The liberal-progressive commentators all blamed themselves afterward for failing to take into sufficient account the “anger” of the “forgotten, disenfranchised” white working-class voters who had turned the tide. Now, anger is a very sexy notion for commentators to latch onto, but I think it has been overstated. I am sure it may have factored into some rural or working-class pockets in their decision to vote as they did; but given that Obama has rescued the economy from its deep recession and that millions of jobs have been added in the past eight years, and given the record of businessman Trump in stiffing American workers or campaigning against raising the minimum wage, it would seem puzzling that anger should be seen as the motivating factor swaying them to vote against their economic interests. Rather, I would say what mattered more was the desire to have fun, to be entertained, to do mischief and see chaos break out—what the Russian philosopher Mikhail Bakhtin called the “carnivalesque” turn. Electing a rogue who had never put in a day of public service in his life, who admitted to not paying taxes, was rather like the time the normally staid Minnesota voters swept the clearly unprepared ex-wrestler Jesse Ventura into the governor’s mansion. Boredom and spite, more than righteous anger, were at the wheel. Dostoevsky’s Underground Man argues that sometimes the only way to feel free is to spite our best interests.

And there is also the excitement of hating. In his great essay “On the Pleasure of Hating,” William Hazlitt writes:

Nature seems (the more we look into it) made up of antipathies: without something to hate, we should lose the very spring of thought and action. Life would turn to a stagnant pool, were it not ruffled by the jarring interests, the unruly passions, of men. The white streak in our own fortunes is brightened (or just rendered visible) by making all round it as dark as possible, so the rainbow paints its form upon the cloud. Is it pride? Is it envy? Is it force of contrast? Is it weakness or malice? But so it is, that there is a secret affinity, a hankering after evil in the human mind, and that it takes a perverse, but fortunate delight in mischief, since it is a never-failing source of satisfaction. Pure good soon grows insipid, wants variety and spirit. Pain is a bitter-sweet which never surfeits. Love turns, with a little indulgence, to indifference and disgust: hatred alone is immortal.

The dreaded Stephen Bannon’s recommendation that Republicans needed to stoke up the hate in order to win the national election proved to be more realistic in the long run that Hillary’s wishful slogan “Love trumps hate.” Her advocacy of programs for women and children, minorities and college students was seen as insipid, especially by white working class males. Trump kept promising to DO things for these disaffected working men, like bring back manufacturing and coal-mining, and keep out the immigrants who might compete for these same jobs. So what if he cannot reasonably accomplish any of these promises—at least he seemed to be addressing their concerns. Trump the mountebank paid them the compliment of pretending to have their interests at heart by conning them. Just as a woman will sometimes allow herself to be seduced by flattery she knows to be false, so the Rust Belt voters accepted Trump’s empty promises as minimal but necessary tribute, while probably suspecting in the end that nothing would change. Hillary, on the other hand, was too honest to promise what she could not deliver, and it cost her.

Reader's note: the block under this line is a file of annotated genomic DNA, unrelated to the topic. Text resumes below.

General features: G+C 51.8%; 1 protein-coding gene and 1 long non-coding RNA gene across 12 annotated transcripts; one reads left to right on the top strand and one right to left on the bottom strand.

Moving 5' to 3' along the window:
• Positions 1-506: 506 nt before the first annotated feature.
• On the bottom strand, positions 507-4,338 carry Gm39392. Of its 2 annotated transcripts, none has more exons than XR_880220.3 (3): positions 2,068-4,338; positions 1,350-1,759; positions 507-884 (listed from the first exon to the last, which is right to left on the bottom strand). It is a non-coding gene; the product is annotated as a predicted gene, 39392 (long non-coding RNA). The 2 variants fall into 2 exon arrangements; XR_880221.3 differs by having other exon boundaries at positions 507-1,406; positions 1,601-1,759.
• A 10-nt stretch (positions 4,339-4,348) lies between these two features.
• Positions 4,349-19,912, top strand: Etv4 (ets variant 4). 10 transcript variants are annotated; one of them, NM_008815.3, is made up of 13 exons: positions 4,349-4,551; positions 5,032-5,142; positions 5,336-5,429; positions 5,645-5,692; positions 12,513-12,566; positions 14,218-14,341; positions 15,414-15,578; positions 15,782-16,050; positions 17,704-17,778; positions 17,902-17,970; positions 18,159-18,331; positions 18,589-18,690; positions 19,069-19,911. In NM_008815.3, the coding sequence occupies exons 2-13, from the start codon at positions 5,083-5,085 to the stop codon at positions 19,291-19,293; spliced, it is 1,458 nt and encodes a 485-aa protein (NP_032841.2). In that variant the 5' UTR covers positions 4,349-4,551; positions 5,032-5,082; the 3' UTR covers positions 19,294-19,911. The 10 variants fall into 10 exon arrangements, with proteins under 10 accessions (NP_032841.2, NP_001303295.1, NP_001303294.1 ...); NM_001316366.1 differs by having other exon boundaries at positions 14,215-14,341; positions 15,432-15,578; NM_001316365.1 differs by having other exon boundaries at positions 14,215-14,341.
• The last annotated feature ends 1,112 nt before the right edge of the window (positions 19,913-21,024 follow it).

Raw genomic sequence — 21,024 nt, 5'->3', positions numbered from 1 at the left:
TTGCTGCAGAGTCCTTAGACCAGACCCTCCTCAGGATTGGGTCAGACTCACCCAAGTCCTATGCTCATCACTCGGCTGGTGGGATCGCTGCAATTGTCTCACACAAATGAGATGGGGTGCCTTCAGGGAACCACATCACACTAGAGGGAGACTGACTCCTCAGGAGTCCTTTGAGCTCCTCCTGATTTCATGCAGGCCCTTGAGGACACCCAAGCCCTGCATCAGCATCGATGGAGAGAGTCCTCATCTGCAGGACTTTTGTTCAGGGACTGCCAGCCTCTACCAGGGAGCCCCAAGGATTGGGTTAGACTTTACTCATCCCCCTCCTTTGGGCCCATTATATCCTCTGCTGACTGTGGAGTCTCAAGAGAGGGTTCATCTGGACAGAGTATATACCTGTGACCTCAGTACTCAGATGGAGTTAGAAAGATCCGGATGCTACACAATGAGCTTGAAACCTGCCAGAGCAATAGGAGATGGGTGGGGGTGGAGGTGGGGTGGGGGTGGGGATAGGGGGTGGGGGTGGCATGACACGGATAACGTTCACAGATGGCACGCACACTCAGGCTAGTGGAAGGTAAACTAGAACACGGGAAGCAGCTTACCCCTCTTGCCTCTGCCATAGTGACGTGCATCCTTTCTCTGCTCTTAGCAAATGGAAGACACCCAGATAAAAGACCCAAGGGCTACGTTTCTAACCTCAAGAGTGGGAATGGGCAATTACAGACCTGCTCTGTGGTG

So I am back to counting my worry beads, but this time the litany is anticipatory. It goes something like: suppose he appoints a rightwing judge and Roe v. Wade is nullified; suppose Obamacare is scrapped; suppose the international climate agreement is canceled and we will accelerate the rate of pollution to the irreversible point; suppose Putin takes over Syria and Lithuania without a peep of protest from our president; suppose I have to look at Rudy Giuliani’s ghoulish face for another four to eight years … This list-making is not nearly as much fun as was the reiteration of Trump’s boneheaded remarks, but anxiety requires that I keep doing so, if only as a superstitious primitive ritual to ward off evil by imagining it.


Phillip Lopate is director of Columbia University's nonfiction program, editor of The Art of the Personal Essay, and author of Against Joie de Vivre, Portrait of My Body, and To Show and to Tell, among other books.